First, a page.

DISCUSSION:

The initial question in this case is whether the labor agreement, on its face, addresses the problem which arose regarding Jensen's incentive pay on March 15, 1991. I note that there is no reference to rework for operator or other errors in Article III of the agreement. However, Article III, Section 9 B. specifically states that only "a 10% personal and clean up time (is) built into each incentive rate. There are no other allowances." This language tends to support the Company's assertions that the parties did not intend to allow incentive workers to rework their own errors and maintain their incentive (bonus) rates. In contrast, Article III, Section 9 E. states that "an employee(s) incentive earnings, during the normal eight (8) hours, if interrupted by non-incentive work, shall not be jeopardized." This language tends to support the Union's arguments in this case that employes should not lose their incentive (bonus) pay when they perform non-incentive work (such as rework).

It is significant that the labor agreement here is silent regarding any definition of rework. In addition, the labor agreement appears to contain internally inconsistent provisions which could apply in this case. In these circumstances then, both past practice and bargaining history are relevant to flesh out the intent of the parties in placing Articles III, Section 9 B. and 9 E. in the agreement.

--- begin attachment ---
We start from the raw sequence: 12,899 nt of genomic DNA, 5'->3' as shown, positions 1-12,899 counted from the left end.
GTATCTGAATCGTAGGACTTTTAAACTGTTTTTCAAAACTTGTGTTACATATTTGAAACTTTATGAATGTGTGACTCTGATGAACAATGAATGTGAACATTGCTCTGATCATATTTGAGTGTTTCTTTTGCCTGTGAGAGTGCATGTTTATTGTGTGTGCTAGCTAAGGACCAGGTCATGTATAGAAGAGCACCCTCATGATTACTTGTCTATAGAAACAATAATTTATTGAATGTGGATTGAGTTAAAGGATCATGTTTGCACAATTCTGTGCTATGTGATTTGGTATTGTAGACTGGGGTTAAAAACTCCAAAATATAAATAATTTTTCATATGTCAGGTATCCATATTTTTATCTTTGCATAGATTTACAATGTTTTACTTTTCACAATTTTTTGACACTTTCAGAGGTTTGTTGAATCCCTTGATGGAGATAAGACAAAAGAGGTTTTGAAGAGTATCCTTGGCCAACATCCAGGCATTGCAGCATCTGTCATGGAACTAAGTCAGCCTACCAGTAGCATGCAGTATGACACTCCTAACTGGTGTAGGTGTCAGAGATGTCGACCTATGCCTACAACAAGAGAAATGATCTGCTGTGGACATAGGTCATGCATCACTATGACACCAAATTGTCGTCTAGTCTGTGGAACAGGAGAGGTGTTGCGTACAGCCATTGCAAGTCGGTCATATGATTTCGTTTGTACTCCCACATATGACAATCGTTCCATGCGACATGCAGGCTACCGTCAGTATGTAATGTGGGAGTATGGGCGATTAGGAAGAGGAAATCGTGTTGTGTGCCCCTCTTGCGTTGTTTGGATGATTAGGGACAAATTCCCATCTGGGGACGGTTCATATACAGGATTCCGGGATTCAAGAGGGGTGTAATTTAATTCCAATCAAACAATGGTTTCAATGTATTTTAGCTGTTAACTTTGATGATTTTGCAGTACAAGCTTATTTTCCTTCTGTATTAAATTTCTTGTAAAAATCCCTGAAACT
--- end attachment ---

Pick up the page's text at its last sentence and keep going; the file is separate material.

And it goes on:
Regarding bargaining history, neither the Company nor the Union submitted any evidence here to show what, if any, discussions occurred regarding the intended meaning and/or application of the Company-proposed changes in Article III which became effective August 1, 1990. The only evidence submitted

on this point indicated that the Union simply accepted the Company's language without amendment. As no evidence was proffered on the point, it is appropriate in this case for me to presume that the parties never discussed what would happen in the specific circumstances now before me. In addition, I note that between August 1, 1990 and March 15, 1991 there were apparently no difficulties or disputes between the parties regarding the situation that occurred on March 15, 1991. In sum, I find the evidence regarding bargaining history inconclusive to determine the outcome of this case.